The president has just promised to submit gun-control legislation (though not a budget) to Congress in a matter of weeks.  So now is a good time to point out that our national debate over a citizens’ ownership of guns wouldn’t be necessary—nor would the kinds of laws that the Heller and McDonald SCOTUS decisions upended ever have passed—if our Founding Fathers had confined the Second Amendment to only the second of its two clauses: “the right of the people to keep and bear arms shall not be infringed.”


It’s that pesky subordinate clause, “A well regulated militia being necessary to the security of a free state,” that can be blamed for all the problems.  Gun-control nuts contend that only active militia members are entitled to own guns.

Thanks to the First Amendment, one doesn’t have to be a constitutional scholar or even a lawyer (I’m neither) to opine on the plain meaning—and logic—of the Second Amendment.

Let’s begin by noting that the amendment’s second clause can be preceded by any subordinate clause of your imagination without altering its meaning.  To wit: “A high net worth being necessary to date a supermodel…”  “It being necessary to keep your friends close but your enemies closer…”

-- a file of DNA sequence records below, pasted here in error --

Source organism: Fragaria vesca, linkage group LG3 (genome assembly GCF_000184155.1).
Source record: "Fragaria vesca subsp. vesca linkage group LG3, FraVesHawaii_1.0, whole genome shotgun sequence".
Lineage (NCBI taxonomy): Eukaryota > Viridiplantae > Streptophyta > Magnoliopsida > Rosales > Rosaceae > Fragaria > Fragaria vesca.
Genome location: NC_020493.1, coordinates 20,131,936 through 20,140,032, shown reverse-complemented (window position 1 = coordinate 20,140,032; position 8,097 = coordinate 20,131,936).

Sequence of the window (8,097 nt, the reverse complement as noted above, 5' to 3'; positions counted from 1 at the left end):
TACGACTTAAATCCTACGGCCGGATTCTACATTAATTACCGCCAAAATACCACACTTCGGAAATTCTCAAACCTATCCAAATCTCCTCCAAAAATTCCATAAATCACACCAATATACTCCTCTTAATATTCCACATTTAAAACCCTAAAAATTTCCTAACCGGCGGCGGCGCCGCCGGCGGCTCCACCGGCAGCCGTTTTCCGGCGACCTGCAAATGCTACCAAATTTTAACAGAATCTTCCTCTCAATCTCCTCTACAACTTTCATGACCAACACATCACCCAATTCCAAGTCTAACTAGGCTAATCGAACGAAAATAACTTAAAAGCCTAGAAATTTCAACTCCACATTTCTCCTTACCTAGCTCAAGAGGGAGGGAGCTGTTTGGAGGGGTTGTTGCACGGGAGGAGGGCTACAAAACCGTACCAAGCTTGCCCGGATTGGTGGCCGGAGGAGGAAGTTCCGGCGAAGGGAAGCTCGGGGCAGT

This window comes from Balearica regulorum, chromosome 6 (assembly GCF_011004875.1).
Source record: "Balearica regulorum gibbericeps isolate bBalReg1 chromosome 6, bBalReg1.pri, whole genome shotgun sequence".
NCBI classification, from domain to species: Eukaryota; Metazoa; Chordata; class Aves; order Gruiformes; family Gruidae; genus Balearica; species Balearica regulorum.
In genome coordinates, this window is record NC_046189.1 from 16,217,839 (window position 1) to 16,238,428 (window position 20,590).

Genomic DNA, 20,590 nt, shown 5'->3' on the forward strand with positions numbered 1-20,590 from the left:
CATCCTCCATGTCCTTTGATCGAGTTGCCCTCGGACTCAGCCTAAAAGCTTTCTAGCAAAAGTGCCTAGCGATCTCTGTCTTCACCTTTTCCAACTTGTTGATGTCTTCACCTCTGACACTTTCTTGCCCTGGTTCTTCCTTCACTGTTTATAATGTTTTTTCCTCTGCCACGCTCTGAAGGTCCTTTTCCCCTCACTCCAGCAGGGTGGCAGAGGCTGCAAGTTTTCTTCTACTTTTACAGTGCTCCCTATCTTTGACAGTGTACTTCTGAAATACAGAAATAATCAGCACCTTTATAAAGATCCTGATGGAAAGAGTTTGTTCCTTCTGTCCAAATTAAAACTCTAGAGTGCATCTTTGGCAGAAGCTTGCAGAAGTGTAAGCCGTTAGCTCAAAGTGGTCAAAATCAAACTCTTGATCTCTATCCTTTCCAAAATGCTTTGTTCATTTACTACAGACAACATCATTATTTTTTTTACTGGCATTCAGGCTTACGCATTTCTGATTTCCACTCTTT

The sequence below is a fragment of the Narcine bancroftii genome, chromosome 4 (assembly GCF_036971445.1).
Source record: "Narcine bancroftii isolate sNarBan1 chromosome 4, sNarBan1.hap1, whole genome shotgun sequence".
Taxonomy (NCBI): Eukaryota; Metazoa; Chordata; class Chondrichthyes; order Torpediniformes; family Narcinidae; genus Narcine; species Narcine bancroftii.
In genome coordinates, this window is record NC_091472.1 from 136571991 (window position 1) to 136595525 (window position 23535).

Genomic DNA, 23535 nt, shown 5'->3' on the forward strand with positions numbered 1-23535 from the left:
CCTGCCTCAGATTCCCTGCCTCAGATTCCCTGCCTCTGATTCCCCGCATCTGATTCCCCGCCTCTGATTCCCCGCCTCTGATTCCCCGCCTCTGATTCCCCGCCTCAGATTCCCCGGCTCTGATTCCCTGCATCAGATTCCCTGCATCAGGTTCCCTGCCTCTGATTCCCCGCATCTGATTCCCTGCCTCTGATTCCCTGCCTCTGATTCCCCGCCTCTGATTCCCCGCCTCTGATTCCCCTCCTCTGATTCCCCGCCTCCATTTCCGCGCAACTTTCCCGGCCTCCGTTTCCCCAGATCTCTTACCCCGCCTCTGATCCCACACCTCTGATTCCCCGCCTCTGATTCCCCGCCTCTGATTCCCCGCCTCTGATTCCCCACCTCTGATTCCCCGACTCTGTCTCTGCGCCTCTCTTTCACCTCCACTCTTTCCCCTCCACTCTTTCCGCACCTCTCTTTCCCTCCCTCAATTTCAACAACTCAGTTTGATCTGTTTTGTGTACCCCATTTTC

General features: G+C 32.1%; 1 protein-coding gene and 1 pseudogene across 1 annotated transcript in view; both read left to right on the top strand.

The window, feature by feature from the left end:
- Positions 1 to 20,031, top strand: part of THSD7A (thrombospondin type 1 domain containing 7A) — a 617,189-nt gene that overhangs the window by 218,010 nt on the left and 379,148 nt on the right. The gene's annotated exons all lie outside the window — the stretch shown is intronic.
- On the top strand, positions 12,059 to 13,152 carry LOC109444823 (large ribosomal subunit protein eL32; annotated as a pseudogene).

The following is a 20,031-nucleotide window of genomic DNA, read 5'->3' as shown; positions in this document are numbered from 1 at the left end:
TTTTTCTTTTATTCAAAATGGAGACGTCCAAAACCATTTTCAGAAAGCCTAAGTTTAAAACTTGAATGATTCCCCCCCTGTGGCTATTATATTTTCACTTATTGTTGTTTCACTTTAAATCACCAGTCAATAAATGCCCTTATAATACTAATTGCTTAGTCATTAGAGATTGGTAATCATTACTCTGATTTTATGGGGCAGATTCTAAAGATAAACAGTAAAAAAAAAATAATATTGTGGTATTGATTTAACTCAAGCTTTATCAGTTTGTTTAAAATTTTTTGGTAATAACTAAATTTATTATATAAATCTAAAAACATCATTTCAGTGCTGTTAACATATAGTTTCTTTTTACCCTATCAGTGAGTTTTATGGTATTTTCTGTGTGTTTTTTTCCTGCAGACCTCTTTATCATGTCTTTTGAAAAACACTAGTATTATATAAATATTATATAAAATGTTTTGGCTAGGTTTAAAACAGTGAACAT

If that’s not dispositive enough for your friends and family, the logic inherent in the historical context should be.

In 1791, when the amendment was ratified, the United States of America was only a decade from a war fought to “dissolve the political bands” between the colonists and an “absolute Tyranny,” as the Declaration of Independence put it.

That war’s tactics had relied almost entirely on ballistic weapons.  Which means that if the unregulated colonists hadn’t already owned firearms in 1775, they’d have been slaughtered in minutes by George III’s well-regulated army.  In fact, they’d never have assembled in Lexington and Concord and started a revolution.

So apart from the grammatical fact that that pesky clause about militias isn’t conditional, it’s illogical to conclude that the same men who’d founded the United States and were now amending its historic constitution to guard against governmental tyranny would require that “the people” obtain official permission—or join a government-regulated organization—before they could legally bear arms to take up against that very government.

“Excuse me, sir, but can you direct me to the Revolution Office?  Me and my friends wanna get a permit so we can revolt.”